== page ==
Over the past week, I have been engaged in numerous conversations about the U.S. presidential election, almost more than I can count. And every time, the French person on the other side of the table says something to the nature of, “You’re voting for Obama, right?” or “You’re making the right choice, aren’t you?” I always laugh a hearty “yes,” for I would be a fool to do otherwise (and have the absentee ballot to prove it), but what I can’t seem to grasp is that all of these people follow up the conversation with, “but he’s not going to win.”
Why, you ask? Because he’s black.
Yup, it’s true. In a country where no black person holds a significantly high office, the French simply cannot fathom a black man becoming our next president. In America, we make side jabs about the fact that maybe our racist minority will swing the vote towards McCain, but never such a resounding, surefire “no” like the one echoing inside France.
I’d like to think France is out of the loop. Like many other things, the French are ten years behind. Last week for the first time, they discovered that their teens had a binge drinking problem and thought that perhaps the all-you-can-drink bar tickets for high school and university students might need to be reconsidered. A few weeks before that, the government decided to put a stop to selling candy cigarettes that tempted children to mimic smoking. And last I checked, the post office still had one of those Apple computers from the 1990’s with the gray screen and Pacman block letters.
But not electing a black man to become president? I’m slightly shocked. While the French have a way to go in terms of technology or bureaucratic efficiency, they have one of the largest populations of Africans in Europe. And despite their rather stingy approach to immigration, France has not faced a major racial cleansing crisis seen in America or other European nations in recent history.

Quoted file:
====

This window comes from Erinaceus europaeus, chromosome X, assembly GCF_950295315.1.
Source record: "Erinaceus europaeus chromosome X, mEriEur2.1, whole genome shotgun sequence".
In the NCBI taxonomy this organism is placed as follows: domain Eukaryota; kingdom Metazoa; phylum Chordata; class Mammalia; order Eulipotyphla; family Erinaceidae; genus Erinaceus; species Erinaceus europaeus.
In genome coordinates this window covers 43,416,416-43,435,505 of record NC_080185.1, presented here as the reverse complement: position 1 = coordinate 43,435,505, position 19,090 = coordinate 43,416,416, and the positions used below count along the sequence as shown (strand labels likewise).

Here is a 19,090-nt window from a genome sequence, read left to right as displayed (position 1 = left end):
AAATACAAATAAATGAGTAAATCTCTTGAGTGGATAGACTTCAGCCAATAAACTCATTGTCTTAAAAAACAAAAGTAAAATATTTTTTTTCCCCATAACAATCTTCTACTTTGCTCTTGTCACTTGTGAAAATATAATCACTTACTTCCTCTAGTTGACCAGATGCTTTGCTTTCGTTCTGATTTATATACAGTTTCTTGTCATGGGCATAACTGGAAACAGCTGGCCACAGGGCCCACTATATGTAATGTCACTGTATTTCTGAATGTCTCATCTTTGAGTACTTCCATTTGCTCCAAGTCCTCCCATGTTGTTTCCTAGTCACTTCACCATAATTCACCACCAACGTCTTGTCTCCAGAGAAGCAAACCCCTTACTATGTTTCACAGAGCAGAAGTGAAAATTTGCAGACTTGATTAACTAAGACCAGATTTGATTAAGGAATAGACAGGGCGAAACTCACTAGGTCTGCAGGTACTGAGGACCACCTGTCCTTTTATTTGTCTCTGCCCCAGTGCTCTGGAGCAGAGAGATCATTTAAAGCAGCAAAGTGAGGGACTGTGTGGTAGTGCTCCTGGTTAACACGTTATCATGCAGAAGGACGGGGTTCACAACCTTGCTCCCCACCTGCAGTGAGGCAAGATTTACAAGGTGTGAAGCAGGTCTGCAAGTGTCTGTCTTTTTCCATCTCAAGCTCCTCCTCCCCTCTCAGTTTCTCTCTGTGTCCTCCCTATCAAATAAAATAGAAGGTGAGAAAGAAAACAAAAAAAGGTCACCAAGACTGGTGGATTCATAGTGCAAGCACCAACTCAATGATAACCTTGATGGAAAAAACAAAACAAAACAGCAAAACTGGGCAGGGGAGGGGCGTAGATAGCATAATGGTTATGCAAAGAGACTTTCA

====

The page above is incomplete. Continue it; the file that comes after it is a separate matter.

Then again, perhaps France is getting its comeuppance, only just now facing real and true immigration questions – ones they must face imminently. As it ships its immigrants out to the furthest suburban corners of the nation into degraded public housing, they put the questions of race and cultural integration into a hermetically sealed space where no decision has to be made for another ten years. So, I suppose there too, France is several years behind.
For the French, electing a black man is like a distant dream, something people dare to imagine but dare not deem reality. “He will be assassinated!” they say. Or simply, “It will never happen.” But when questioned why, they can’t come up with a response. It just is what it is.
France has lived stuck in its ways for centuries and we’ve loved them for it. The image of the baguette carrying, beret wearing, coffee drinking Frenchman still has relevance and most of the world’s citizens would like to hold onto that alluring picture for another century to come. But France’s cultural, technological and political growth is stagnating. As other European and Asian countries are sprinting to catch up, France has the choice to sink or swim.
I say, the French ought to kick start into a lightening speed freestyle and take their country’s old school ideals for all their worth.
And while they’re at it, put in a good word for Obama.